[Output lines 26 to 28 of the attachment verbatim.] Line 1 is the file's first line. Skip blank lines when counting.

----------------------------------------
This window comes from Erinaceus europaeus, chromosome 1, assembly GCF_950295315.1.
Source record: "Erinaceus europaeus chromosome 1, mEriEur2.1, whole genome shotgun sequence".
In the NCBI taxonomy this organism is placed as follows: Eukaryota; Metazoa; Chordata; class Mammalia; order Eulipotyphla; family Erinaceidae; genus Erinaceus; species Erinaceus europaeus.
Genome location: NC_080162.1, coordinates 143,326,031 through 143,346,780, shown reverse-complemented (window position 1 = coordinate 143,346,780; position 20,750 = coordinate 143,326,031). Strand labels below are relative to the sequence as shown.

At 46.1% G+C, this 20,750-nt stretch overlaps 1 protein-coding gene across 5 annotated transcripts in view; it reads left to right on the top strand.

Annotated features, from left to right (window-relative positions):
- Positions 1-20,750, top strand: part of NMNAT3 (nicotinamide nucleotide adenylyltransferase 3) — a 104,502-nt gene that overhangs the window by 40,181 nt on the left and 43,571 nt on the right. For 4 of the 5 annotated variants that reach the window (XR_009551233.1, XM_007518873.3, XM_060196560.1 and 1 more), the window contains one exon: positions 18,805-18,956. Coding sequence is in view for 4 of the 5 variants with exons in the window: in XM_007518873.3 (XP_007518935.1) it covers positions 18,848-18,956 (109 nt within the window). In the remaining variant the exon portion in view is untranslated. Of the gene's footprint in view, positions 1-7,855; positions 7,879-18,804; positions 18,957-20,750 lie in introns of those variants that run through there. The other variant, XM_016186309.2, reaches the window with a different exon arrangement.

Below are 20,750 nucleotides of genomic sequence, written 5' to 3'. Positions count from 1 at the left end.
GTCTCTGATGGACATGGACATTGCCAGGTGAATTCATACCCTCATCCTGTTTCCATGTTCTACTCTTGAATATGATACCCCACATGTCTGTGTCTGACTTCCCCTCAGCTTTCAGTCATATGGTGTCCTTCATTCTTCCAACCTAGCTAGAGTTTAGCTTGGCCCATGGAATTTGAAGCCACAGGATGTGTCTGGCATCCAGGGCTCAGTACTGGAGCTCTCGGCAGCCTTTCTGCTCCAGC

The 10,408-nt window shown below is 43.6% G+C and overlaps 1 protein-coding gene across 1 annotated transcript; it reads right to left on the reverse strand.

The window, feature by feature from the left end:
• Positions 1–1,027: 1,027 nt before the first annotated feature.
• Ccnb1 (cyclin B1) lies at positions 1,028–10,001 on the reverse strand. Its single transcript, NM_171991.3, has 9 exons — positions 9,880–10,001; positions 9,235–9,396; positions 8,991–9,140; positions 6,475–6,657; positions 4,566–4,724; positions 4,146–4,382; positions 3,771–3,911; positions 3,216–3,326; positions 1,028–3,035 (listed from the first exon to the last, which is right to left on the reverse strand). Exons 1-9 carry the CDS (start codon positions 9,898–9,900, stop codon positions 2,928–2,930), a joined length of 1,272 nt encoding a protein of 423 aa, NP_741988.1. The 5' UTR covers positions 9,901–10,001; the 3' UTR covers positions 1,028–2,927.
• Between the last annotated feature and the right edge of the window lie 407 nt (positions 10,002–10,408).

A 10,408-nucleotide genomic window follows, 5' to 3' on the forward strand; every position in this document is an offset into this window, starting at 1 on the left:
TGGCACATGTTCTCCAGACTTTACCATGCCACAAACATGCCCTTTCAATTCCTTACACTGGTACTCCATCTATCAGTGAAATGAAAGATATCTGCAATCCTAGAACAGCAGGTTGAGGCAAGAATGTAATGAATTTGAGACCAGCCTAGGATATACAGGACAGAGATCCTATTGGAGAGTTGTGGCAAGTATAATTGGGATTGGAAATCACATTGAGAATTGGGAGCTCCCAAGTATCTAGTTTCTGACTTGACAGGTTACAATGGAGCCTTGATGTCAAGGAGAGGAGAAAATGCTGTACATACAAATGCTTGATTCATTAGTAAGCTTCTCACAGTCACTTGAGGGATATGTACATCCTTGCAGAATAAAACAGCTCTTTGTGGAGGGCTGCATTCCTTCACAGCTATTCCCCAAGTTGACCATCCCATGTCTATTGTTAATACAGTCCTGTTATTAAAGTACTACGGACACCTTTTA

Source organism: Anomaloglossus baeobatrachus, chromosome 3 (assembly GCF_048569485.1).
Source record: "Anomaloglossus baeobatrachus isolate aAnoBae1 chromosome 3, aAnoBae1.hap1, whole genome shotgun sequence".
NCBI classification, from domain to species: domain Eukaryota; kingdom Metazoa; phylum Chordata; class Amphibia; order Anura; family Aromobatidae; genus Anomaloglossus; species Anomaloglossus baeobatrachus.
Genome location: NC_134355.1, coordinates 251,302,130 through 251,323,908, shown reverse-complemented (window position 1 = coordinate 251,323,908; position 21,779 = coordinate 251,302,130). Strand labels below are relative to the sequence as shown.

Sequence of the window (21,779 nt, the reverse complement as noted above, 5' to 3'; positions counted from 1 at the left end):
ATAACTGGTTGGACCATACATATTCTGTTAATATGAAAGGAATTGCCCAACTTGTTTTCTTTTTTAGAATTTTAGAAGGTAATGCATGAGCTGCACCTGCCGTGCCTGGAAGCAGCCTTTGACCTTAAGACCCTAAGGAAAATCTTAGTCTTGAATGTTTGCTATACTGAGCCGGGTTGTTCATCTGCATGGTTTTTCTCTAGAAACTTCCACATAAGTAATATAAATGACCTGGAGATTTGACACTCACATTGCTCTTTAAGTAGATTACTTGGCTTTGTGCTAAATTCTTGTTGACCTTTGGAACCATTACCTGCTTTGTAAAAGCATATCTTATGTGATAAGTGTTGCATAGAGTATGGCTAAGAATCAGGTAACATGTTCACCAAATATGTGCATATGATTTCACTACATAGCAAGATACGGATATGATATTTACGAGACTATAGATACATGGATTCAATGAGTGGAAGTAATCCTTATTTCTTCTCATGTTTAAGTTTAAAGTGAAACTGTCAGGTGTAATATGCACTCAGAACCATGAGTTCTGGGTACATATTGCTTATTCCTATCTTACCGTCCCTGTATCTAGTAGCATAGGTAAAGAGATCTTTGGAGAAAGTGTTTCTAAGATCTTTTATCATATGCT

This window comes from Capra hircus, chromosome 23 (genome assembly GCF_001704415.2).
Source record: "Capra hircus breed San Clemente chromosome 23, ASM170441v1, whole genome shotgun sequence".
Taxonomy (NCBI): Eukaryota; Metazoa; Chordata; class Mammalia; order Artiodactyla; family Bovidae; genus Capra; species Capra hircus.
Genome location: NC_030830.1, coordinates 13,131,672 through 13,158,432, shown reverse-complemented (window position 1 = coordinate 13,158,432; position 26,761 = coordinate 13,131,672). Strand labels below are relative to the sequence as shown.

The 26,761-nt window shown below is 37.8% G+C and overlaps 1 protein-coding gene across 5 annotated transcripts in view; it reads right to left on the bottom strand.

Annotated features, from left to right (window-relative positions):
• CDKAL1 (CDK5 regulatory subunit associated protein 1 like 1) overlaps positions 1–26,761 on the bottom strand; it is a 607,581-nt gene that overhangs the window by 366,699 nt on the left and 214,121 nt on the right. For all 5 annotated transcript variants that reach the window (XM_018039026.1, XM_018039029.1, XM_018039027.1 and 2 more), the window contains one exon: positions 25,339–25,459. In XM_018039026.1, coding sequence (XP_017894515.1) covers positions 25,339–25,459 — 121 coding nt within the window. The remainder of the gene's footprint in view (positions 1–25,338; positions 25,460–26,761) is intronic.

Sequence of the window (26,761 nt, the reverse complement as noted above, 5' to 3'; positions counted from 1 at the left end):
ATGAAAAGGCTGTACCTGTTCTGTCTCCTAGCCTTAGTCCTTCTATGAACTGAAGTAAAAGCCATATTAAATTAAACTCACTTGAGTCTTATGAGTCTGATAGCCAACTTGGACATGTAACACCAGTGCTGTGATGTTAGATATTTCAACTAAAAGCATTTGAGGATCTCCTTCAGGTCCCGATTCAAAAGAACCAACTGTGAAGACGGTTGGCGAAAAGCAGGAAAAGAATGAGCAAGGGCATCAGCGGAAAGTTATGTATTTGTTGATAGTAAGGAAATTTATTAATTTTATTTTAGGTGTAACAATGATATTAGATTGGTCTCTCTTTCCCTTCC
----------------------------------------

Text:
Genome location: NC_030830.1, coordinates 13,131,672 through 13,158,432, shown reverse-complemented (window position 1 = coordinate 13,158,432; position 26,761 = coordinate 13,131,672). Strand labels below are relative to the sequence as shown.

The 26,761-nt window shown below is 37.8% G+C and overlaps 1 protein-coding gene across 5 annotated transcripts in view; it reads right to left on the bottom strand.

Annotated features, from left to right (window-relative positions):